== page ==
The Metropolitan police has announced that it is abolishing a risk-assessment procedure accused of racially profiling urban music nights and lumbering their promoters with excessive security conditions.
The decision to get rid of form 696 comes after Sadiq Khan, London’s mayor, in September called for a review of the use of the form after meeting DJs, artists and venue owners.
Critics of the process had long accused it of unfairly stigmatising hip-hop, grime and drum and bass events.
Met guidance had recommended that venues and promoters complete the form when arranging events predominantly featuring DJs and MCs performing to a recorded backing track – almost a definition of urban music.
While touted as voluntary, for many of the capital’s nightclubs its use was a necessary condition of their licence and failure to complete it could attract a fine.
In a statement, the Met said that form 696 had been introduced in 2005 in response to shootings at club nights in London, and that “there is no doubt” its use had prevented serious incidents.
“However, we also recognise recent concerns raised by members of the London music industry, particularly around a perception that events associated with some genres of music were disproportionately affected by this process,” the force said.
Supt Roy Smith, the Met’s strategic lead on the night-time economy, said the form would be replaced by a “voluntary partnership approach”, without giving details of what that would involve.
Police had previously denied that it was being used to target certain genres, but the form attracted much criticism over the years.
In 2009 two questions that asked for the ethnic makeup of attendees and the genre of music being performed were removed from the form following accusations of racial profiling.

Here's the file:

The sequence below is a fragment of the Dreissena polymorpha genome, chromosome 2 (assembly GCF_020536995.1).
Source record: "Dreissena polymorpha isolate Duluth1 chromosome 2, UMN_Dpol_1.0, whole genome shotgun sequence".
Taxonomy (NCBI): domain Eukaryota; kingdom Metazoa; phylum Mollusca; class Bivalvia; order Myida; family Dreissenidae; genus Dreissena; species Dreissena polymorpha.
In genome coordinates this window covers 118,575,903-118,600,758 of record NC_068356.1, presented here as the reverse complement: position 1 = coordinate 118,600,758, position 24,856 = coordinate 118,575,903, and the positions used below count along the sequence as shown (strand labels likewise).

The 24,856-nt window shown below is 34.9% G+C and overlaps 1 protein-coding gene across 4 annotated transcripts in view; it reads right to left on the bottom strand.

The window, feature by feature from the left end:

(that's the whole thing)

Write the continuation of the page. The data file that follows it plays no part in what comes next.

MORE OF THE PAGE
However that did not end accusations that its application was discriminatory.
In 2014 the artist JME called the form “at attack on people’s civil liberties” and described its use as “blatant discrimination” after one of his performances was cancelled at short notice.
British rapper Giggs, who has been all but unable to play London shows because of the form, said of it last year: “They need to work with us.
If they think there’s a threat then help us – put some police out there and work with us rather than just shutting us down.”
J Hus, who was nominated for the Mercury prize this year, was unable to include a London date on his nationwide tour because the 696 form makes it almost impossible for venues in the capital to book him without police objection.
There was controversy last year when police in Croydon were accused of trying to ban bashment, a Jamaican music genre.
Opponents of the process found an unexpected but influential ally in the Conservative MP Matt Hancock, minister for creative industries, who wrote to Khan this year to warn that form 696 was “potentially stifling young artists” in London’s grime scene.
Responding to the decision, Hancock on Friday said he was delighted the Met had scrapped the “discriminatory” process.
“This decision is fantastic news for live music across London, particularly for grime.”
— Matt Hancock (@MattHancock) November 10, 2017
Khan said he had called for the review of form 696 because of concerns that it was unfairly affecting specific communities and genres of music.
“This decision will help London’s night-time economy thrive, ensure the capital is a welcoming place for artists and DJs of all music genres and that Londoners are able to enjoy live music safely,” he said.
Amy Lamé, London’s night tsar and chair of the London Music Board, said: “I welcome this fantastic decision by the Met to abolish form 696.
Over the past couple of months, the Met have worked tirelessly with me and my team at City Hall and with partners from across the London Music Board.
“I’m delighted that they’ve listened to the concerns of the industry, and of Londoners, to come to this solution – an important step to creating a safe, 24-hour city that truly works for everyone.”
A version of the form 696 is used by other forces in the UK, including Leicestershire and Bedfordshire – both of which ask for the genres of music played at events.